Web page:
• For the Promotion and the Performance Improvement Plan columns, enter a “Y” if you believe the employee should be on one of these tracks for the current year. Otherwise, you can leave the column blank.

The ranking would be derived from three core factors

  1. 1. Competence
  2. 2. Contribution
  3. 3. Value to business

Competence

Areas to consider:

  • – Breadth and depth of knowledge and skills
  • – Leadership and innovation, applied to people, processes, and projects
  • – Problem-solving ability
  • – Technical, business, communication, interpersonal skills

Rating 4:
Has mastered all required skills. Demonstrates strong leadership in one or more areas (e.g., technical, project management, process, etc.).  Consistently works to leverage skills for team and larger organization success.

Rating 3:    
Often operates above the norm, with advanced skills in some areas. Often expends extra effort to help meet goals. Has demonstrated leadership in one or more areas.

Rating 2:   
Has all basic skills for job category and uses them effectively to meet project goals.

Rating 1:   
Needs additional skills development to meet job requirements and to attain project goals. May demonstrate inconsistent achievement of task objectives and project goals.

Contribution

Areas to consider:

  • -Ability to meet commitments
  • – Overall productivity and volume of output
  • – Early communication of problems and contribution to workarounds that meets business goals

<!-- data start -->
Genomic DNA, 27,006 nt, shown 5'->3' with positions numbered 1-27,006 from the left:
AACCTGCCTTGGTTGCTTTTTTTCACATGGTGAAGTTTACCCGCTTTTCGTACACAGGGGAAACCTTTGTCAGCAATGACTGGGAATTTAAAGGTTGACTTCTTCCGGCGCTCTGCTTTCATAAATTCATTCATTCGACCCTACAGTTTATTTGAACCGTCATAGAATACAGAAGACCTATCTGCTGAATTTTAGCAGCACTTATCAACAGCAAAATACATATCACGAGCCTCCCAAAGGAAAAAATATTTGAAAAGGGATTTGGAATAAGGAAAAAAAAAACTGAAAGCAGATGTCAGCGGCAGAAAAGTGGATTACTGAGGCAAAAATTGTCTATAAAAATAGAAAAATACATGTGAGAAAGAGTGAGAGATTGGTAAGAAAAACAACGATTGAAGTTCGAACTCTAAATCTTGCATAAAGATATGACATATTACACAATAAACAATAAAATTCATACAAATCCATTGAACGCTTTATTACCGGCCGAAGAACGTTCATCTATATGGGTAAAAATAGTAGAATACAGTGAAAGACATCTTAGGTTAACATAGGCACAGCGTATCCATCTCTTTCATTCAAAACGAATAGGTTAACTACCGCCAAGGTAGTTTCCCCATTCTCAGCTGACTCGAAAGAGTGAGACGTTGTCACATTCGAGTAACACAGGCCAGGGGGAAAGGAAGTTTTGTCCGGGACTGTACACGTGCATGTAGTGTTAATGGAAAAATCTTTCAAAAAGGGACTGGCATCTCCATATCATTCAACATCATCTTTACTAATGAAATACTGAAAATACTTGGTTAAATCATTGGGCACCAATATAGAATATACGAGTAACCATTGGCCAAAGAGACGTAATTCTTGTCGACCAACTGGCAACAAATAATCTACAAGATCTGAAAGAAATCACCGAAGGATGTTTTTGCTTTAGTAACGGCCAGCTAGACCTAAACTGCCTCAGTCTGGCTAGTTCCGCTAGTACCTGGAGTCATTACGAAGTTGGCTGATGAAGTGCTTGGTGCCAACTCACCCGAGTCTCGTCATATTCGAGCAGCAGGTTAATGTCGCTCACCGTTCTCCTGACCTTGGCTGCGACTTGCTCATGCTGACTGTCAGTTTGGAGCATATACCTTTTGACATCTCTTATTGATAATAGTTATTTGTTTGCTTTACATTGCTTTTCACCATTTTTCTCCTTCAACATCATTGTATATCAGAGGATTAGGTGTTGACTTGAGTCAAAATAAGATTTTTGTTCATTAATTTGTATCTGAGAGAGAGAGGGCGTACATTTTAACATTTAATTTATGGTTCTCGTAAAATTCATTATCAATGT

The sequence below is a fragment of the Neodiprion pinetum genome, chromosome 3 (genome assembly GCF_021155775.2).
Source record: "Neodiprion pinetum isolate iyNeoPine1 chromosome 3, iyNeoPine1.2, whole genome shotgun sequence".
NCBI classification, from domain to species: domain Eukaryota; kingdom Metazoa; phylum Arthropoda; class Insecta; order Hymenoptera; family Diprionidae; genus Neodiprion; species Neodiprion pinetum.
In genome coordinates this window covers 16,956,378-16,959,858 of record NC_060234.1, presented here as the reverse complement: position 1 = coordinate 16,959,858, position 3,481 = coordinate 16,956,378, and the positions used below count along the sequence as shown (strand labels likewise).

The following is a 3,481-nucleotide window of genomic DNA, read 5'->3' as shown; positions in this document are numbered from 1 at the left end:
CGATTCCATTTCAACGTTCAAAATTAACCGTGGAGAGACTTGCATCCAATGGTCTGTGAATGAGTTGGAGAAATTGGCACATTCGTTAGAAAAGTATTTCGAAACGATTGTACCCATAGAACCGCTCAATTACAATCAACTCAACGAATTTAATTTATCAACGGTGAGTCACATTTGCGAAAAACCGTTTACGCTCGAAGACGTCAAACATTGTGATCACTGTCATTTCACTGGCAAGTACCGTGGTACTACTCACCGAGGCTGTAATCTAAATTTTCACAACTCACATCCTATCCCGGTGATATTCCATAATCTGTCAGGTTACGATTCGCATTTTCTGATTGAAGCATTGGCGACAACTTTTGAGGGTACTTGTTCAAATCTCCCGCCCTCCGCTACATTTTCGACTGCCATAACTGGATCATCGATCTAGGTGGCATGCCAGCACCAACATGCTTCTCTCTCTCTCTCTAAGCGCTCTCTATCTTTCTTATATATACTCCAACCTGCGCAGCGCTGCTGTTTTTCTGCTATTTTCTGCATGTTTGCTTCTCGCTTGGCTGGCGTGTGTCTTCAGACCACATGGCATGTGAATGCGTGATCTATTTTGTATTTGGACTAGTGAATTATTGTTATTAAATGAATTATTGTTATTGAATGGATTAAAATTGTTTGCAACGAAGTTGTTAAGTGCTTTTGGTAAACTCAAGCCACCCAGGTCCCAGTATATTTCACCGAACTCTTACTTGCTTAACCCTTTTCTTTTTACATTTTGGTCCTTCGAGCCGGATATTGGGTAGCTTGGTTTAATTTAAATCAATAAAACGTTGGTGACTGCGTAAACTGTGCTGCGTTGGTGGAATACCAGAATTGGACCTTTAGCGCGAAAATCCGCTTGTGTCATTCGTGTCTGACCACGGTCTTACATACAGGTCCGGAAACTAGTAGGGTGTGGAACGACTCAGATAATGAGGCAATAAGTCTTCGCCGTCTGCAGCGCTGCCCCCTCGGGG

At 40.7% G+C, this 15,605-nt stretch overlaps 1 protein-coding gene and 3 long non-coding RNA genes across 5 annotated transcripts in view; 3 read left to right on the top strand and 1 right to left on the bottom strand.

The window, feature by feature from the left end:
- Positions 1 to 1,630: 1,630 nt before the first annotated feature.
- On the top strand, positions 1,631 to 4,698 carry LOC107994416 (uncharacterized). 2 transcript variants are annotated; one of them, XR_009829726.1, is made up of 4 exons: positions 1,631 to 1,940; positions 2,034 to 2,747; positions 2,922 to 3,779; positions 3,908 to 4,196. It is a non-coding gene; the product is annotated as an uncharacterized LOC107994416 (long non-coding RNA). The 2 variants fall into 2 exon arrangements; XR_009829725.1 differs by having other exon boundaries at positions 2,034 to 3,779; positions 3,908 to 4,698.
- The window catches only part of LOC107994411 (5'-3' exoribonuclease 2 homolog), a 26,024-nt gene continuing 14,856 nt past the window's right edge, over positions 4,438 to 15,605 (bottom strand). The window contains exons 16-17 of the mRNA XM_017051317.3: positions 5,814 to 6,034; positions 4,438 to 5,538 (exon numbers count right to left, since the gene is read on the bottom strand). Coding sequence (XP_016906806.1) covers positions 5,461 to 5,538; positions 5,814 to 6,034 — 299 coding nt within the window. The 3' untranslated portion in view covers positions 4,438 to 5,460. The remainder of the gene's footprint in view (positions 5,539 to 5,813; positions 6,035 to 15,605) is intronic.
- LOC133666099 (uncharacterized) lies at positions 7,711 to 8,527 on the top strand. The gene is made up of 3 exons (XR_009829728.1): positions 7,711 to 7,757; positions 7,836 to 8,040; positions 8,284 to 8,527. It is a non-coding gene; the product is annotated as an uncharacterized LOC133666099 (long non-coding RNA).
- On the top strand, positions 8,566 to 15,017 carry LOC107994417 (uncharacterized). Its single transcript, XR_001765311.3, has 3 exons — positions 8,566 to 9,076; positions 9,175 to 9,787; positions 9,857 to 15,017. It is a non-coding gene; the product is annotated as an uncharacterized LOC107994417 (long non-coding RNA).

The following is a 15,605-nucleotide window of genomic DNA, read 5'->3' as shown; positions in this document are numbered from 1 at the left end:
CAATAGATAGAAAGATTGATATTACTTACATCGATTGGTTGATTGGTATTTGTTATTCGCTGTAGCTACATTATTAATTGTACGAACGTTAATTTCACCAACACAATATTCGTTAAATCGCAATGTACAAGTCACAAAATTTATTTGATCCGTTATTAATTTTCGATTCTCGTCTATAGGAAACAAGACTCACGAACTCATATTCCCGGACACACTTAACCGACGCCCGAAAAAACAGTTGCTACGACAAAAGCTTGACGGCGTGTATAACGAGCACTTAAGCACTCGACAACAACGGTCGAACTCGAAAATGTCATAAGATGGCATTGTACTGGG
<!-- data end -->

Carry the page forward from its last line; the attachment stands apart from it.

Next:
• – Versatility – willingness and ability to adapt to new tasks
  • – Teamwork – willingness and ability to help others
  • – Leadership skills such as architecture, project management, change management, communication, and mentoring
  • – Ability to motivate others, manage self, and demonstrate initiative.

Rating 4:  
Someone who has a lot of initiative, is a  leader across the organization, and has outstanding productivity.

Rating 3:   
Someone who excels in 1 or 2 of these dimensions but not all 3.

Rating 2:   
Someone who delivers what is expected (i.e. does not take much initiative to do more), is a team player but not a leader, and has productivity as expected.

Rating 1:    
Someone who is below expectations in one or more of these dimensions.

Value to the Business

Areas to consider:

  • – Knowledge and skills as mapped to needs of the business
  • – Extra points here for unique skills we need

Rating 4:    
A critical person on a high profile project, creating a vision or blueprint for the project or accomplishing critical business objectives.  Without this person, current and future objectives would not be accomplished.

Rating 3:  
A core person on a high profile project.  Without this person, current and future objectives would be impaired.

Rating 2: 
Could be replaced without significant negative impact to the business.

Rating 1:     
The negative impact to the business. Drains resources and causes objectives not to be accomplished.

 

SMART Goals – You really have to be smart in setting your goals
 

“Know what you want to do, hold the thought firmly, and do every day what should be done, and every sunset will see you that much nearer to your goal.”
Elbert Hubbard

GOAL – A goal is a description of a condition one wishes to achieve. It is the desired result or possible outcome that a person or a system envisions and commits to achieve.